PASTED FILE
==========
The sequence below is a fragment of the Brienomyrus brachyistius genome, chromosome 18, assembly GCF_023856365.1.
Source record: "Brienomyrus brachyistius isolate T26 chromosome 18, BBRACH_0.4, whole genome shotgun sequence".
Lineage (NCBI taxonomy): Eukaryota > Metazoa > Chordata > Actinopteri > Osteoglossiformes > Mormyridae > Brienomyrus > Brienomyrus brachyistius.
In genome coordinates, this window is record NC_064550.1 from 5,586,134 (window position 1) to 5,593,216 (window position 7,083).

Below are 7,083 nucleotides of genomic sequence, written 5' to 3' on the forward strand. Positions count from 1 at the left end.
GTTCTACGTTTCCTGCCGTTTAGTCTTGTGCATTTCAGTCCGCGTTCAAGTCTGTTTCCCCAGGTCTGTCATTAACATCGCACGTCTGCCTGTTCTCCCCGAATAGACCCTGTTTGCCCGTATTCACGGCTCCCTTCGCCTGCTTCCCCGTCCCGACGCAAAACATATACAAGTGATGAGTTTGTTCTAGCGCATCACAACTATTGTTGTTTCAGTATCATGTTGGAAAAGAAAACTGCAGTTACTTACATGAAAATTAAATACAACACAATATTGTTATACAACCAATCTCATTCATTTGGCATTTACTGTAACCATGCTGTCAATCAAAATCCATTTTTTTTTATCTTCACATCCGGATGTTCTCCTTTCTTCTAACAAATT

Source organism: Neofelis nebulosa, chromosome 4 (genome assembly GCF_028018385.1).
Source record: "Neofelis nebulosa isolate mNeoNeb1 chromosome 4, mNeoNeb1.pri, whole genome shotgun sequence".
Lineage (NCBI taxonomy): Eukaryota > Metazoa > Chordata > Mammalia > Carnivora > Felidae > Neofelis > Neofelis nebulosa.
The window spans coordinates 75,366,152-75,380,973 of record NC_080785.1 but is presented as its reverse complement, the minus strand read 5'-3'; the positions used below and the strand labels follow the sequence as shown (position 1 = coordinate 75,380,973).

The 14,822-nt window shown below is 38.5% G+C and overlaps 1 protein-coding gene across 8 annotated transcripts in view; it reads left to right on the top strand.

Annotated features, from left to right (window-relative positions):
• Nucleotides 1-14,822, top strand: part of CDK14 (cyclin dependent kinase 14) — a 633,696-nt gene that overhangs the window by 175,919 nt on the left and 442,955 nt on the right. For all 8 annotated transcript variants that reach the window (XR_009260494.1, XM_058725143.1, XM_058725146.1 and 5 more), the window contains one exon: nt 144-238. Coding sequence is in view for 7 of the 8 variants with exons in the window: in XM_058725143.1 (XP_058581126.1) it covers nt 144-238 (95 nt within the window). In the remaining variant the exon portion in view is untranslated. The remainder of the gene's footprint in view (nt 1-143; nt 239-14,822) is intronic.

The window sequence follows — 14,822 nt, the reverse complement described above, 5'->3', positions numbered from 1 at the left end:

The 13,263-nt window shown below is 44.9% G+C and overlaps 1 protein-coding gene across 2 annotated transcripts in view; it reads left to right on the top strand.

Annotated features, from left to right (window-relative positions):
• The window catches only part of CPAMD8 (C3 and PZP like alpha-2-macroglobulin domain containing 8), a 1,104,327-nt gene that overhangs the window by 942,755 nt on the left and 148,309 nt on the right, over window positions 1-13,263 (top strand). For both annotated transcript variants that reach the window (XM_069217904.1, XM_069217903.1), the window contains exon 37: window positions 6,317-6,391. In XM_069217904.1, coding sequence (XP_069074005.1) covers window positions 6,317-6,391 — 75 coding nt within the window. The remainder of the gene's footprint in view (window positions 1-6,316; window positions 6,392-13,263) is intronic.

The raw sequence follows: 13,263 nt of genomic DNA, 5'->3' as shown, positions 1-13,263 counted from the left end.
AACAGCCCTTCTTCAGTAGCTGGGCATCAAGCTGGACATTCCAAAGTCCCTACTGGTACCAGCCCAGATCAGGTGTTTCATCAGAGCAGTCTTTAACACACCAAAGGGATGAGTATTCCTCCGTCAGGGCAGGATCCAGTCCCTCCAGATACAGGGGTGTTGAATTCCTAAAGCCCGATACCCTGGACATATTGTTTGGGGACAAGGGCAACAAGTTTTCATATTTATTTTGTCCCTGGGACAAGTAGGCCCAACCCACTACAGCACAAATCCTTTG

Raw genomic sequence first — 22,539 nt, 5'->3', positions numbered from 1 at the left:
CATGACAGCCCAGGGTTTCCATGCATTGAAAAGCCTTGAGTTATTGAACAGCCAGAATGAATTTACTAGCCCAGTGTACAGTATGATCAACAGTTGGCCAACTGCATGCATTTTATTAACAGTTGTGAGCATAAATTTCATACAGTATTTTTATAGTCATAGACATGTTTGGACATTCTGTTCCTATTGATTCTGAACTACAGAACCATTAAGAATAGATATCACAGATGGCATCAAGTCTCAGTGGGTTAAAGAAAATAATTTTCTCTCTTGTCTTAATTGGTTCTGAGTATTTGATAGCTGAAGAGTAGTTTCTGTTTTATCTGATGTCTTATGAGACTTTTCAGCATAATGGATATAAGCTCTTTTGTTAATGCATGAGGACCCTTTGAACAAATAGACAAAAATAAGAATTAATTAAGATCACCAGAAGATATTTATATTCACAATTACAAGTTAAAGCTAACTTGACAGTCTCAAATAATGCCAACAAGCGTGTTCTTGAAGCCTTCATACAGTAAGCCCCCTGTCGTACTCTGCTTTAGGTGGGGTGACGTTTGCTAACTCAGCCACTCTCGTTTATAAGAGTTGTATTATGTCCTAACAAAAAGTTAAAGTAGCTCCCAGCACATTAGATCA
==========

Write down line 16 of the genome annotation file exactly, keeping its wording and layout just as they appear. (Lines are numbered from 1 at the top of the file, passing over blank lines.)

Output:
Annotated features, from left to right (window-relative positions):